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10 Types Of Car Doors You Need To Know (PHOTOS)

AutoJosh

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Cars come in several door designs. Some car doors are conventional, some are designed to make the car appear glamorous, while some were designed to make the car stand out from the crowd.

These different car doors range from the traditional to the exotic, opening outward or backward.

So here is a list of the different types of car doors.

 





Regular or Conventional Doors

This is the most common type of car door. The door opens outwards. The doors are hinged at the front-facing edge of the car door. This gives room for the door to swing open from the body of the car outwards. This type of door is considered safe because it is unlikely they will unlatch when the car is in motion. Also, in the situation where the door is left open, during any forward motion at speed, the wind resistance will work to keep the door closed.

 

Swan Doors

 

The Swan door is almost similar to the regular or conventional door, except that the doors are hinged a little bit higher and on an angle in order to create more space. This type of door gives the car a stylish look.

This car door type is popular with cards like the Aston Martin, GTA Spano, Jaguar C-X75, etc.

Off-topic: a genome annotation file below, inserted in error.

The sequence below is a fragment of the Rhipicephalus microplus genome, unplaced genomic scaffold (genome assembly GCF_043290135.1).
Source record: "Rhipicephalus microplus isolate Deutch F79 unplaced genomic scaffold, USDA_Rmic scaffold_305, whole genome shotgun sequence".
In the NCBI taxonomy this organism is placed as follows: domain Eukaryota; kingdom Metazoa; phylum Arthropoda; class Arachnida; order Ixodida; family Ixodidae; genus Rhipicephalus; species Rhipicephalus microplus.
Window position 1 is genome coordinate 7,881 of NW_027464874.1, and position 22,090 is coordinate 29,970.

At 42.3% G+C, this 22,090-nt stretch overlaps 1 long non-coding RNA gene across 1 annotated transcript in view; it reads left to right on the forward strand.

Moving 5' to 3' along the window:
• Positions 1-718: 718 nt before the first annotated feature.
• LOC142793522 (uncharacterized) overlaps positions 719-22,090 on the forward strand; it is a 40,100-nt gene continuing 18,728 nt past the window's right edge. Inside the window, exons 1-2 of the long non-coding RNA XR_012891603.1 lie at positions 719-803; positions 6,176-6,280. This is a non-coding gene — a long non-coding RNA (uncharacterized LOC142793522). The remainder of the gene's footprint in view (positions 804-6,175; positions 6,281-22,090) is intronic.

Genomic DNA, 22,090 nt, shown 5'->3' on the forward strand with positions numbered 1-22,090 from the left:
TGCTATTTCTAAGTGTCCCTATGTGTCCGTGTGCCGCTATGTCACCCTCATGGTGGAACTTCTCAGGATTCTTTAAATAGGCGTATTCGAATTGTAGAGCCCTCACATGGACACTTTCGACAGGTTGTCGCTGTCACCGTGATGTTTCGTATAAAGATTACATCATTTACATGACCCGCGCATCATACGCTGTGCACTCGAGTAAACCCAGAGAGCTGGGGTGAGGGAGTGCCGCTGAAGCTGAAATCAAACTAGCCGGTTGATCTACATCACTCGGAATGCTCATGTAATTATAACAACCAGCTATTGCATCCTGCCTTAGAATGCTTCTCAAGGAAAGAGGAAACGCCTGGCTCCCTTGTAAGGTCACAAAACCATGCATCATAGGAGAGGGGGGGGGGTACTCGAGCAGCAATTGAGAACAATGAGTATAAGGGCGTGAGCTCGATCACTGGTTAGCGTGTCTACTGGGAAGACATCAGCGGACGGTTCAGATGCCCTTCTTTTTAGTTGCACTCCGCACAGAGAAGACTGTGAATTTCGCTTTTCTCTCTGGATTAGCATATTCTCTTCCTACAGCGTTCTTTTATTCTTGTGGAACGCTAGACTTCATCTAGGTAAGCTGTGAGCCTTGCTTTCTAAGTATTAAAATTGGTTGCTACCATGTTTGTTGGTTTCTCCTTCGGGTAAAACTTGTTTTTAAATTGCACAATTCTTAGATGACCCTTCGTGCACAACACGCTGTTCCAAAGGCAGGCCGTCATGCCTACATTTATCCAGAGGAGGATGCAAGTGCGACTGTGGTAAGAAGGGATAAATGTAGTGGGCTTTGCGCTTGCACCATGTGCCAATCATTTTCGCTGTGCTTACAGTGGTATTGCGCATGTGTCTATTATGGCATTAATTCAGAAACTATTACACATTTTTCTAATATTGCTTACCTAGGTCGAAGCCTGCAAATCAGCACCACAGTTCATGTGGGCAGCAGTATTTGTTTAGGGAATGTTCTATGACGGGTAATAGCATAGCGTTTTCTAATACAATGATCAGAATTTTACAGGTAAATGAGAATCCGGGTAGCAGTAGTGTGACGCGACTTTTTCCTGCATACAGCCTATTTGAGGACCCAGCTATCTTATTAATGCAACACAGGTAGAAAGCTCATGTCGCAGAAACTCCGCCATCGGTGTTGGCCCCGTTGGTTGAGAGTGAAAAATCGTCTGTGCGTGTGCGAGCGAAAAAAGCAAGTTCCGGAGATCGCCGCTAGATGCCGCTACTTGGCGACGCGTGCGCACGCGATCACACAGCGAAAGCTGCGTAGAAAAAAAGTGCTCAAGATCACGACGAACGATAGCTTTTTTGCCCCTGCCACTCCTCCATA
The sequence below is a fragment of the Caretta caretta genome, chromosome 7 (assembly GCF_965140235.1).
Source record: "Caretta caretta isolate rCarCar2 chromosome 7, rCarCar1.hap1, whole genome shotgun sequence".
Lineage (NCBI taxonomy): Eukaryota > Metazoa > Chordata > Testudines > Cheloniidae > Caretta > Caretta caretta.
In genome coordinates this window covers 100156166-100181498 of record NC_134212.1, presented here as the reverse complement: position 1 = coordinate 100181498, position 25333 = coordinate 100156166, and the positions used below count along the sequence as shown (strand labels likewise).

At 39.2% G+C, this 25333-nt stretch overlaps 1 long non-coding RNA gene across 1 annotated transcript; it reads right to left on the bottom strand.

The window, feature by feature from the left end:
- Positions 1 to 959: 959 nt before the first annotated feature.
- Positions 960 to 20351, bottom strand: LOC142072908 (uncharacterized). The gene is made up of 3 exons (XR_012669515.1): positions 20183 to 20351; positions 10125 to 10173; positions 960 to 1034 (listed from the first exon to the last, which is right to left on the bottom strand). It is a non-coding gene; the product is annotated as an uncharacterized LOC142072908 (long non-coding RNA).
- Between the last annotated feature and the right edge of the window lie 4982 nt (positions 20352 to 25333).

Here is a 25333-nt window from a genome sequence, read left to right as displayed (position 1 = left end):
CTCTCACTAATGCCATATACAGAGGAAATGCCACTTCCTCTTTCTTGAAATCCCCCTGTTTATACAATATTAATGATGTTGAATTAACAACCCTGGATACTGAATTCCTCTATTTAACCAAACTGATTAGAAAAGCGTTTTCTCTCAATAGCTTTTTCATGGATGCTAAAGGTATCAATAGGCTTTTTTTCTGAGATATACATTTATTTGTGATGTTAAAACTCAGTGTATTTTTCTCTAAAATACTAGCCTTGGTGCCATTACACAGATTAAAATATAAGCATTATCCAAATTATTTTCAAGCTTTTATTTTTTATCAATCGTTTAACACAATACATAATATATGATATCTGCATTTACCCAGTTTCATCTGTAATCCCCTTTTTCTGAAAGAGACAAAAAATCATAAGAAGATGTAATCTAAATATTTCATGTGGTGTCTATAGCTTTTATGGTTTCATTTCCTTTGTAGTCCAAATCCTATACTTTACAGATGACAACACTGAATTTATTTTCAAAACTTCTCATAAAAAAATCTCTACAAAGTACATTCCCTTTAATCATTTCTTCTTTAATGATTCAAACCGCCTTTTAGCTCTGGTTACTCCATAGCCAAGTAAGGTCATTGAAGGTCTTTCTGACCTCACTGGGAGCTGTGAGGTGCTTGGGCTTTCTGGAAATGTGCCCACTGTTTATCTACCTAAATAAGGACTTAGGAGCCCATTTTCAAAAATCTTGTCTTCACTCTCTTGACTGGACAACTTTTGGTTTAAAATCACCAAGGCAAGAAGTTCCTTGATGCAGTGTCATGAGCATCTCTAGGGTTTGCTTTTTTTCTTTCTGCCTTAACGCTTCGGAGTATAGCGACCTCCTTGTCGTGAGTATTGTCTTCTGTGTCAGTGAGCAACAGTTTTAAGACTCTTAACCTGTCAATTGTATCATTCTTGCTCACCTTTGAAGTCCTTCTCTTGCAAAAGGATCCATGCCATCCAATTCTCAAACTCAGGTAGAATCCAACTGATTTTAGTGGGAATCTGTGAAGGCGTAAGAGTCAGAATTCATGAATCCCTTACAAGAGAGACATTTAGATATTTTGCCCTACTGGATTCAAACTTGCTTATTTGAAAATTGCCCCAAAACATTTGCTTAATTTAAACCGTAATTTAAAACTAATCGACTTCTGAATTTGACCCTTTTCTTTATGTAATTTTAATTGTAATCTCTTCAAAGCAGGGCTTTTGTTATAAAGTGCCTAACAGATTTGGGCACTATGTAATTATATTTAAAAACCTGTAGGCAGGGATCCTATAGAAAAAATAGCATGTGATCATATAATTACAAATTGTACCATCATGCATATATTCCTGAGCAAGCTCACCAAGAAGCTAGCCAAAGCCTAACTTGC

Suicide Doors

The Rolls-Royce Wraith/Phantom popularized this car door type as a luxury feature. Suicide doors open outwards and backwards. That is, they are hinged on the back end of the door-frame and open horizontally towards the rear.

Having a rear-hinged door does make it easier to exit and enter the vehicle because passengers can simply step forward and out of the car or turn to sit.

“Suicide door” is a rather awkward name for a car, right?  Well, maybe it is because should the door become unlatched when the car is in motion, the wind resistance will cause you to fall out of the car, which tends to be a deadly thing at high speeds.

These types of door offer easy entry and exit. While on the other hand, if the front door is directly adjacent to the rear door, entering and exiting the car tends to be somewhat awkward, should passengers try to use both doors at the same time.

Companies such as Rolls-Royce and Opel refer to these doors as coach doors or flex doors.

 

Scissor Doors or “Lambo Doors”

Scissors doors are also referred to as the Lamborghini doors. These type of doors open upwards or rotate vertically at a fixed hinge at the front of the door. They open by rotating on a horizontal axis, perpendicular to the vehicle’s length.

Scissors doors can be useful when parking in tight spaces, given that the doors stay within the track of the car through their entire movement range.